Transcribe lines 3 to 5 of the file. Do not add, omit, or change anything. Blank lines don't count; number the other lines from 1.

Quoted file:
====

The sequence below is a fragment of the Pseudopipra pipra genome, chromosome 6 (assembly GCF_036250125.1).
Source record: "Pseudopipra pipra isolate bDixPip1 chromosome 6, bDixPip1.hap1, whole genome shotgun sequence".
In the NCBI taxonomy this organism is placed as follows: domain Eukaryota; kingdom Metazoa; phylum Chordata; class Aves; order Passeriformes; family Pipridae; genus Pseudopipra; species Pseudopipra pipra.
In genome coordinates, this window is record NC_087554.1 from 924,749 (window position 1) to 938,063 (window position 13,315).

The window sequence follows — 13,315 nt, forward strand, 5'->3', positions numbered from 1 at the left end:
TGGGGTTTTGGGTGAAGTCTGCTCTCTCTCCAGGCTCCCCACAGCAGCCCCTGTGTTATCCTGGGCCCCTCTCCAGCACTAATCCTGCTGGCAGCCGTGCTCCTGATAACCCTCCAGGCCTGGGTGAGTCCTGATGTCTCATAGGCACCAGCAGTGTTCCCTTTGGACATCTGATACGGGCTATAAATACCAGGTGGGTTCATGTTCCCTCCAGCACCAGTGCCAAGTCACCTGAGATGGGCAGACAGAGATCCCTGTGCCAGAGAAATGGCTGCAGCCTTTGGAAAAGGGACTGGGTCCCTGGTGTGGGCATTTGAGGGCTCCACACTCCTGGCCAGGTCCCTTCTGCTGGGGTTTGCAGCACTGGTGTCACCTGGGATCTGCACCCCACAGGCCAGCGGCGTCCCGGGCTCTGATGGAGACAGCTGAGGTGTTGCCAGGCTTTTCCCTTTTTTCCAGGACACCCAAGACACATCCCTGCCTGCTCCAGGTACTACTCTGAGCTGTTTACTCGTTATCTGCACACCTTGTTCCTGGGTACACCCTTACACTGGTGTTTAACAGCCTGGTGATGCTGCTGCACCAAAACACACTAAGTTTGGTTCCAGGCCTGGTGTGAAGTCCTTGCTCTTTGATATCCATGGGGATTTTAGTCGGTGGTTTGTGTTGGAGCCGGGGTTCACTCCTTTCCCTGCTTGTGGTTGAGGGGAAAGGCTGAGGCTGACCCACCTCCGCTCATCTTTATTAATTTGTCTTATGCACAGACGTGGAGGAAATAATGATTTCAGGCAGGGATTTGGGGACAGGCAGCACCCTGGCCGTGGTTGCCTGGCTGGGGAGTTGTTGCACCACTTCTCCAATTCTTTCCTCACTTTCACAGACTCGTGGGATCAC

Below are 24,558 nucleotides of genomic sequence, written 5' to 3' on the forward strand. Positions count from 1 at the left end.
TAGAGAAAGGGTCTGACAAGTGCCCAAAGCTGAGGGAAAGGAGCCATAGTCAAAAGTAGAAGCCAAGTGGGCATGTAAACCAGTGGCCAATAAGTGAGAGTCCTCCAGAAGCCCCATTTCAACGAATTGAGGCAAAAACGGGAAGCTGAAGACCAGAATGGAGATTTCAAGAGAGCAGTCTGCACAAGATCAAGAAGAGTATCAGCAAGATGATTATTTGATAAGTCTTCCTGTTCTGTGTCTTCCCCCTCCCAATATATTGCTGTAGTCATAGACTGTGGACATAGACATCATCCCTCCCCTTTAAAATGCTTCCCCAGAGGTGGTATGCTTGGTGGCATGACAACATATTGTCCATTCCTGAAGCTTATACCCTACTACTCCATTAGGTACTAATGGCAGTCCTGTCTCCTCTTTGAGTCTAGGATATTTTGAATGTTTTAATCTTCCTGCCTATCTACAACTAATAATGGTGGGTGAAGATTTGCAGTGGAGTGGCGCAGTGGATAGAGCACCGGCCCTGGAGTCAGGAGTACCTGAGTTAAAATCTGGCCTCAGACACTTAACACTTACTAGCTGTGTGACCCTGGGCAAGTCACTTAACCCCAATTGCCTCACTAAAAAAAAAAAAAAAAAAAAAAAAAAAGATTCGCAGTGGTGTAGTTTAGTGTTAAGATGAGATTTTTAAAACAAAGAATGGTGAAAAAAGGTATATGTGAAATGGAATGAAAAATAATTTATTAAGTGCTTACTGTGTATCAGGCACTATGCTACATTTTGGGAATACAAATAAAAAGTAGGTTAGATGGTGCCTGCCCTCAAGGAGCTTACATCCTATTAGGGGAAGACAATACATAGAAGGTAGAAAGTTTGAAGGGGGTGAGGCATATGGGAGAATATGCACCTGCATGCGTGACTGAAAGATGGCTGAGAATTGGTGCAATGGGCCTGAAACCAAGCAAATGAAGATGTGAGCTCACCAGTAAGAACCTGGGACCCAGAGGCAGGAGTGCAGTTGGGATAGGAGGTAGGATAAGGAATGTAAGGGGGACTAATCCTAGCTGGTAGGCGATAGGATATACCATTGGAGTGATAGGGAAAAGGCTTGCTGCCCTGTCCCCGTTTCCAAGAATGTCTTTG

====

In the NCBI taxonomy this organism is placed as follows: domain Eukaryota; kingdom Metazoa; phylum Chordata; class Aves; order Passeriformes; family Pipridae; genus Pseudopipra; species Pseudopipra pipra.
In genome coordinates, this window is record NC_087554.1 from 924,749 (window position 1) to 938,063 (window position 13,315).

The window sequence follows — 13,315 nt, forward strand, 5'->3', positions numbered from 1 at the left end: